- Joseph P. Urso
WINNER: “There are unique clusters of biotech innovation, but public-private partnerships and financial institutions supporting local ventures are nascent. We need public or academic institutions to aid tech transfer and economic incentives for startups.” —Sulagna Bhattacharya, Nanoscope Therapeutics
Co-founder and CEO, Musicbed
WINNER: Before his company launched, Musicbed Co-Founder and CEO Daniel McCarthy welcomed a child, renovated and sold his home, and sold his ad agency. “I knew Musicbed was the path forward,” he says. The Fort Worth-based company helps filmmakers find or create music that matches their work and navigate the necessary royalty fees. McCarthy and his co-founder Nic Carfa have since grown their vision to include a second brand under parent organization FM Brands. Called Filmsupply, it licenses cinematic footage. Both companies gained market share during the pandemic when producers had to reevalute their creative processes. Now, McCarthy and Carfa are expanding again. “Specifically, we are taking on the stock photography industry in a fresh way,” McCarthy says.
Halo with Cesar Millan
Cesar Millan, Co-founder | Heather Gode, Founding Team Member | Ken Ehrman, Co-founder and managing partner | Michael Ehrman, Co-founder
Co-founders and brothers Ken and Michael Ehrman began brainstorming Paws, a smart collar company, after their niece’s dog escaped from her yard and was hit by a car. They added canine behavior specialist Cesar Millan and founding team member Heather Gode to formally launch in 2017, combining Millan’s knowledge of dog psychology with the Ehrmans’ Internet of Things expertise. The company earned $3 million in revenue in 2020; it jumped to $30 million in 2021 and is now on track to break $100 million in revenue this year. Company leaders say they’re also currently keeping more than 80,000 dogs safe with Halo, with that number increasing rapidly every day.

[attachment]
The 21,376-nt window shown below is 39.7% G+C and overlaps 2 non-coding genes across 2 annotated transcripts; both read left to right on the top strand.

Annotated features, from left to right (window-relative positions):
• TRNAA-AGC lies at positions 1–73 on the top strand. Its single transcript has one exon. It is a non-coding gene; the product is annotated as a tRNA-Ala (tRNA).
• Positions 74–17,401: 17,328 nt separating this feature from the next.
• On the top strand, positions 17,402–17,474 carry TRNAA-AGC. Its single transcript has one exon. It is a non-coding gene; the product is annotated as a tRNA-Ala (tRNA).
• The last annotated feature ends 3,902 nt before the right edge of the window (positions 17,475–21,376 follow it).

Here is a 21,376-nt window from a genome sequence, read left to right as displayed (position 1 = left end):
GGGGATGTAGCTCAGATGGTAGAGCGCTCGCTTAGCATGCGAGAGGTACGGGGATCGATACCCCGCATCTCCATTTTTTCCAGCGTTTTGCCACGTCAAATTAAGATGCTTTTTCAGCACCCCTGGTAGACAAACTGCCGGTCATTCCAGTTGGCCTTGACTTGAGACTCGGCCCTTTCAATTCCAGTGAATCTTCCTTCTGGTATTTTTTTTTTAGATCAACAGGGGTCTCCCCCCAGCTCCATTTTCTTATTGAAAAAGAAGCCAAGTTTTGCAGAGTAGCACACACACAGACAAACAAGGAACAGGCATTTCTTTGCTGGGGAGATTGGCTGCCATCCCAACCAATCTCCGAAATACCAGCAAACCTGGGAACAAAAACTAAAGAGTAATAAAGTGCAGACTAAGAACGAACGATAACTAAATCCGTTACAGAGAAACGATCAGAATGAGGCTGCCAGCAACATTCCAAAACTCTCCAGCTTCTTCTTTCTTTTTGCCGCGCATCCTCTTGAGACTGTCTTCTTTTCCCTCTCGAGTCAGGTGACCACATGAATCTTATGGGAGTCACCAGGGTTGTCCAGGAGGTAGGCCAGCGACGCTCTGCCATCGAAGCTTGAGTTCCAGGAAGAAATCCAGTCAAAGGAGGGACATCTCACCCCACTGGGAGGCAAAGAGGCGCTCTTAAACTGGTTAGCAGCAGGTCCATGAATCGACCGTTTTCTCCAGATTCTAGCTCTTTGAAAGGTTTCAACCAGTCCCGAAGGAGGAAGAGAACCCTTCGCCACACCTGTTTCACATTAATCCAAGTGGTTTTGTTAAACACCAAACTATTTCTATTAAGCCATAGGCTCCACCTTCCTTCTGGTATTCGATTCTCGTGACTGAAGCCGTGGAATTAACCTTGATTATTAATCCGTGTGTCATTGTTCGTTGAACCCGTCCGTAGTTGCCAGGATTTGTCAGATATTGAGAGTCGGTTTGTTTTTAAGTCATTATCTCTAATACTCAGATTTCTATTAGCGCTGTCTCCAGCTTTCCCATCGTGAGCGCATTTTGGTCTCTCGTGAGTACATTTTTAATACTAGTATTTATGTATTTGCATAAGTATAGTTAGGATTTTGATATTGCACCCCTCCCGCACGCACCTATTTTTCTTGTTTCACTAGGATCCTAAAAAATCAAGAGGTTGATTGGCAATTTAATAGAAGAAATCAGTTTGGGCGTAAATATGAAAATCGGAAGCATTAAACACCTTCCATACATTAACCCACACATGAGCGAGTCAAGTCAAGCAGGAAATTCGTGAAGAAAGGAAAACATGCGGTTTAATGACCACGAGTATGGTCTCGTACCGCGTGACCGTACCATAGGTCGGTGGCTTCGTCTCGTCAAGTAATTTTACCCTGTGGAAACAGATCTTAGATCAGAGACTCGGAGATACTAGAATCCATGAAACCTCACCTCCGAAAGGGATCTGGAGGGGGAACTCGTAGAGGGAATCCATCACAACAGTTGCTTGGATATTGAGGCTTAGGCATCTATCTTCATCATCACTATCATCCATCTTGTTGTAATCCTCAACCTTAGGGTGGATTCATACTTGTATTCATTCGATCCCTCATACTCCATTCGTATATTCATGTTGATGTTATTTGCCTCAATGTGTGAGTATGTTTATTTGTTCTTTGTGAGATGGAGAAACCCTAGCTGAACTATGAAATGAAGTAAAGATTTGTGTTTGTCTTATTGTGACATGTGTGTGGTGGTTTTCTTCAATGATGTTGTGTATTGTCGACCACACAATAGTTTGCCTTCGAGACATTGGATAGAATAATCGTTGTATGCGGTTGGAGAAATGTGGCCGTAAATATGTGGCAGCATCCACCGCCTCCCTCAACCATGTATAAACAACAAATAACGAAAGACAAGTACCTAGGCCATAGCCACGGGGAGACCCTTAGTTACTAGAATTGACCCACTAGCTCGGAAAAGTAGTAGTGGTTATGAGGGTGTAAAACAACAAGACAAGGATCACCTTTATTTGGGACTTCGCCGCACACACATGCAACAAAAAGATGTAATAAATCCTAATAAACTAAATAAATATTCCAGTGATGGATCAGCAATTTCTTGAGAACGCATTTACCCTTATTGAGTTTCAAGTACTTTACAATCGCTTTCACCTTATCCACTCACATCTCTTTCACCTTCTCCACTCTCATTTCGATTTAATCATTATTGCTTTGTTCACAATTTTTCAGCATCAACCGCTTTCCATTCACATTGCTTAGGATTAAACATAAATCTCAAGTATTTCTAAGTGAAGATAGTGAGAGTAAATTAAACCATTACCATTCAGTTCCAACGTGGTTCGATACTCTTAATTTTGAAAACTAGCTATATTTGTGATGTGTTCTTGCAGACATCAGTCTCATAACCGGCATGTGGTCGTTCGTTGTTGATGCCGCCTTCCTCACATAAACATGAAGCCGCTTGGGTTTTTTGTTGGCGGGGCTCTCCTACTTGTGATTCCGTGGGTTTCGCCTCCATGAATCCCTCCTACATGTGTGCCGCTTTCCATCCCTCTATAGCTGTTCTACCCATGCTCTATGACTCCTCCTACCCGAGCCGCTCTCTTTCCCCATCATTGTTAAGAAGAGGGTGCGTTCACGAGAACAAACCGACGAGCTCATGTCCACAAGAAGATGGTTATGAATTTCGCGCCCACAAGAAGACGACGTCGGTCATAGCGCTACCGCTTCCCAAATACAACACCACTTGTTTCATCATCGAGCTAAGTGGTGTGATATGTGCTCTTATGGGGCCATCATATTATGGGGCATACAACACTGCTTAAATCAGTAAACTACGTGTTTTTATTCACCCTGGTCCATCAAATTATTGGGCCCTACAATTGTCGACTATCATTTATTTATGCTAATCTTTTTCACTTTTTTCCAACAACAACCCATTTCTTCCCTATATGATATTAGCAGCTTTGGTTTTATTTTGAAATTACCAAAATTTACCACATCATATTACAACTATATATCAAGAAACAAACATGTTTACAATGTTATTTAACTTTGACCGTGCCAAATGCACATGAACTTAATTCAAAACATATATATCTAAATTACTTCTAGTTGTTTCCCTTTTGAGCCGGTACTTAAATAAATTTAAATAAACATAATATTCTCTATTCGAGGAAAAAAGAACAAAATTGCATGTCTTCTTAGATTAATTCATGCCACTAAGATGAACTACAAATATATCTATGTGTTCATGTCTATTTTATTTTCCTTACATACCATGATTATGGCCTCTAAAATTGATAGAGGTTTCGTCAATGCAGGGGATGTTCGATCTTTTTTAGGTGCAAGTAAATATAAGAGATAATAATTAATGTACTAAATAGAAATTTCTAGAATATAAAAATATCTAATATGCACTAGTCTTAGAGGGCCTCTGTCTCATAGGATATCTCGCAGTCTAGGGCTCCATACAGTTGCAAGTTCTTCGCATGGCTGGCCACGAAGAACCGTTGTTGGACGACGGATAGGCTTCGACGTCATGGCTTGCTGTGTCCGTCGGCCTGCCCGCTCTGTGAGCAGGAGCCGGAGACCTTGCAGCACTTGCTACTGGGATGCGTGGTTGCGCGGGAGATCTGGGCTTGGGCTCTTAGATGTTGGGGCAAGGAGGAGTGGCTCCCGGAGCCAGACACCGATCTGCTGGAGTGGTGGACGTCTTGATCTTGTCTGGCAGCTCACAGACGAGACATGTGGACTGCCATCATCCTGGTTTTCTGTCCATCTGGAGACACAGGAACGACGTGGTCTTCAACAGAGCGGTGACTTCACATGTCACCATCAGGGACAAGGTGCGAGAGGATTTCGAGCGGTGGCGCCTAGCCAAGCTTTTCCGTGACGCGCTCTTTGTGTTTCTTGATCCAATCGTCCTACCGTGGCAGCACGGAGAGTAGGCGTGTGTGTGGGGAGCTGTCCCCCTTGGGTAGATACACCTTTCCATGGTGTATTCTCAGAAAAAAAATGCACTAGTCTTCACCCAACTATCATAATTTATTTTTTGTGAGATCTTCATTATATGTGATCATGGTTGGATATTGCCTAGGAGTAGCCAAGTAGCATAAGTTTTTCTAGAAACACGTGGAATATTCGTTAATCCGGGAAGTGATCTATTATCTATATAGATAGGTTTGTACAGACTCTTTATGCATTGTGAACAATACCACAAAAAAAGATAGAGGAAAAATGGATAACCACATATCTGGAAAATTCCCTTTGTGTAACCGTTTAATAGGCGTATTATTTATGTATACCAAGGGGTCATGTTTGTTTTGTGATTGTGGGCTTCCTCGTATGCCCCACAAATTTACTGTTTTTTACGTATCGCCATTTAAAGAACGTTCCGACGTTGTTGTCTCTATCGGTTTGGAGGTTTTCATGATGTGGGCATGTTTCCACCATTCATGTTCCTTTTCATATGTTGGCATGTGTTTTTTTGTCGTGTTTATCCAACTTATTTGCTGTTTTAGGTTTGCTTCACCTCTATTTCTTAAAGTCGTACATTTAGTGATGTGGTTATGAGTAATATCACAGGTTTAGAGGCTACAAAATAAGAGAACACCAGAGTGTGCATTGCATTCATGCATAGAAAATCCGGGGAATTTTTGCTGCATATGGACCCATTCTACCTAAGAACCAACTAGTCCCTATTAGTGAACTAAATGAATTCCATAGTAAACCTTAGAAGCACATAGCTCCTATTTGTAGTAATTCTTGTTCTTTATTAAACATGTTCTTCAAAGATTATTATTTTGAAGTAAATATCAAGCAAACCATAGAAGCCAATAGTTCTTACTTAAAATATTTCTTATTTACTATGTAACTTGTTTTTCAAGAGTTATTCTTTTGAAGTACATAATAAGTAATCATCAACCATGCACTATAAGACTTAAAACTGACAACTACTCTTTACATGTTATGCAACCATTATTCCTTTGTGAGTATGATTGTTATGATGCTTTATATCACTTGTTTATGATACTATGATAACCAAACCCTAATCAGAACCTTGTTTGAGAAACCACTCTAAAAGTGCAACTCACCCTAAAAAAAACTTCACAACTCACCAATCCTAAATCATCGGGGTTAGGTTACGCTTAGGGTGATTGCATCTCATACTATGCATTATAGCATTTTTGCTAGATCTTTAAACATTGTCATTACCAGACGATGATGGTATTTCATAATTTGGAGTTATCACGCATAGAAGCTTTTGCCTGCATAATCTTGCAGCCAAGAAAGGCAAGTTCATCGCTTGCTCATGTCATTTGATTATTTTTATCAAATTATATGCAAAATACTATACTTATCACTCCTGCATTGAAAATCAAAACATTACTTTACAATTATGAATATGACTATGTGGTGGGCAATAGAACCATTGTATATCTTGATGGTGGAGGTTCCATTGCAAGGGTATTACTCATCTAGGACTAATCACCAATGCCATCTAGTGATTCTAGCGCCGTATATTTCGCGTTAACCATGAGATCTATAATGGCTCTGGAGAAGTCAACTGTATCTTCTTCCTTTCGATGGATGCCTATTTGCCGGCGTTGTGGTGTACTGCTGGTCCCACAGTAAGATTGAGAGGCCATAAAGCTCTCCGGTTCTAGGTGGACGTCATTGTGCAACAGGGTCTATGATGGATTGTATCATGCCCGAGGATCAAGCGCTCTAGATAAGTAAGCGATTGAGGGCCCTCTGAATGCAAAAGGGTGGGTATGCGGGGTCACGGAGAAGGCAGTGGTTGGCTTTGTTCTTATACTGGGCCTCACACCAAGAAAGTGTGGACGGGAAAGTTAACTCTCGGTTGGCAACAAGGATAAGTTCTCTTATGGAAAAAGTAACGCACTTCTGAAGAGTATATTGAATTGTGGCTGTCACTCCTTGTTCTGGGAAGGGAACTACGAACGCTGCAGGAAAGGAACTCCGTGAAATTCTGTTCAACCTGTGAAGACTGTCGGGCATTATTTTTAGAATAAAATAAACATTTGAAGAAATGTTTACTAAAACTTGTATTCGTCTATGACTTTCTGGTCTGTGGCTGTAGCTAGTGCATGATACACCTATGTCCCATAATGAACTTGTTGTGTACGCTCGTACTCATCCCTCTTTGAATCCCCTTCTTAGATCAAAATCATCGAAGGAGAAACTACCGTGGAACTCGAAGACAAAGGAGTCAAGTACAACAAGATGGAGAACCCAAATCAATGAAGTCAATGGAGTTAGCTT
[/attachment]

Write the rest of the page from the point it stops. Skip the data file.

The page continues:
Catalyze Dallas Holdings
Joe D’Cruz and Tricia D’Cruz, founders and managing directors
Joe and Tricia D’Cruz left corporate jobs to found Catalyze Dallas, which commercializes intellectual property to help R&D companies scale. Early on, they met with Lockheed Martin. “They wanted help commercializing IP that was ‘sitting on the shelf.’ That led to our first spinout, and today, we work with many top defense and aerospace companies, as well as global tech companies,” Tricia says. The company’s ability to take a product and turn it into an entrepreneurial venture has attracted notice. “The last year has seen our pipeline of investments grow, and with new capital raised, we have big plans to add to our portfolio of operating companies,” Joe says.
With product-market fit in place, business model set, and market focus locked-in, Worlds is scaling. We are engaged with some of the largest global brands.”Dave Copps, Worlds [winner]
Elyse Stoltz Dickerson, Co-founder and CEO
Ear care company Eosera was founded in 2015 after its leaders left corporate careers in Big Pharma and discovered the market niche was ripe for innovation. “Many of our products are the first of their kind,” says Co-founder and CEO Elyse Stoltz Dickerson. In the past three years, Eosera has increased revenue 657 percent. It plans to move its 38 employees into a larger headquarters later this year. “Not only will we have more space, but we designed it to suit our specific needs,” Dickerson says. Eosera products, which include remedies for ear wax removal, pain, and itch, are sold in more than 26,000 retail outlets across the United States. “We’re in most major drug and food stores in the U.S., but we have plenty left to conquer,” Dickerson says.
Led by John Lods
Dallas-based Arm Candy, an agency-to-agency media firm, focuses on outcomes when building out its clients’ media plans. It help other agencies manage media campaigns without them having to hire and train employees in media content—frequently not an area of their expertise. “This approach led to the development of our technology, Cyris, which allows us to better understand the expected outcomes that our strategies deliver and helps us make media recommendations that are most likely to achieve business objectives,” says founder and CEO John Lods. The company has grown revenue 350 percent in the last two years. Lods says nearly all new business continues to come from referrals.